The Marine Cargo Insurance has recorded a 40 per cent growth in the first two months of compulsory local underwriting, according to the industry lobby.
In January and February this year, Sh407 million worth of MCI premiums were locally underwritten, up from Sh284 million during the same period last year, said Tom Gichuhi, Association of Kenya Insurers (AKI) chief executive officer.
“There is an increase in business and we expect that the figures will keep rising especially considering there were challenges during the first three months of implementation. We are currently in the process of collecting data for the month of March,” he said.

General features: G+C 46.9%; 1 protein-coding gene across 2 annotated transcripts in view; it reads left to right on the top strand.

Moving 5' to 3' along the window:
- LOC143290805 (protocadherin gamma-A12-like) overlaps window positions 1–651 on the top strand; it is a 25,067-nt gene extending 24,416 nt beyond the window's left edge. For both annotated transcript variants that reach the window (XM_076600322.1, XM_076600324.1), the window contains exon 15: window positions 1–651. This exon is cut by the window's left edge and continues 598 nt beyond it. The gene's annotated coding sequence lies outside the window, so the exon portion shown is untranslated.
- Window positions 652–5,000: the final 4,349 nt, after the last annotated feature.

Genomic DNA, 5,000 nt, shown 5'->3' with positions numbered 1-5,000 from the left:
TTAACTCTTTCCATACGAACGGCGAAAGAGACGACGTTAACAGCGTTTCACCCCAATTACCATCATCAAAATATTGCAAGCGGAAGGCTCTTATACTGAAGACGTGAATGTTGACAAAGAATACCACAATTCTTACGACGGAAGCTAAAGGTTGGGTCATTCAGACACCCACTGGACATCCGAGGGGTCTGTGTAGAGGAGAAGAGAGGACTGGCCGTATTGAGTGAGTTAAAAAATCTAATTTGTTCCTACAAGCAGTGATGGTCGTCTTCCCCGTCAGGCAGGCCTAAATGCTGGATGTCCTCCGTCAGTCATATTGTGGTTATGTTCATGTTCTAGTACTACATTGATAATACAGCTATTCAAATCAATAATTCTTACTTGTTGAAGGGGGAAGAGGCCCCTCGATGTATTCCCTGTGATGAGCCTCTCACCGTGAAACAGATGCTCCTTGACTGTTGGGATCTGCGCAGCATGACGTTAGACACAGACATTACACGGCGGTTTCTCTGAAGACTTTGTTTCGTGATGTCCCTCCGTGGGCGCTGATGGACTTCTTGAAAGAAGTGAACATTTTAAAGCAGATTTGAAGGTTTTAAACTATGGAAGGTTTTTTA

But the statistics, according to Mr Gichuhi, are not dramatic since the industry was expected to have underwritten at least more than Sh1 billion going by the potential of over Sh20 billion annual premiums.
Mr Gichuhi warned the growth might be undermined by stiff competition that could lead to undercutting.
“The 40 per cent is impressive but it may not necessarily be a representative of absolute numbers. My fear is that if we go to the old ways of undercutting this might undermine this growth,” he said.
The government started enforcing section 20 (1) of the Insurance Act that requires all insurance for imports to be procured locally on January 1.
Previously importers ordered goods on a Cost Insurance and Freight (CIF) basis, leading to capital flight to foreign firms.
Local underwriting shifts the insurance element to the domestic insurer with the importers ordered to import on Cost and Freight (CFR) only.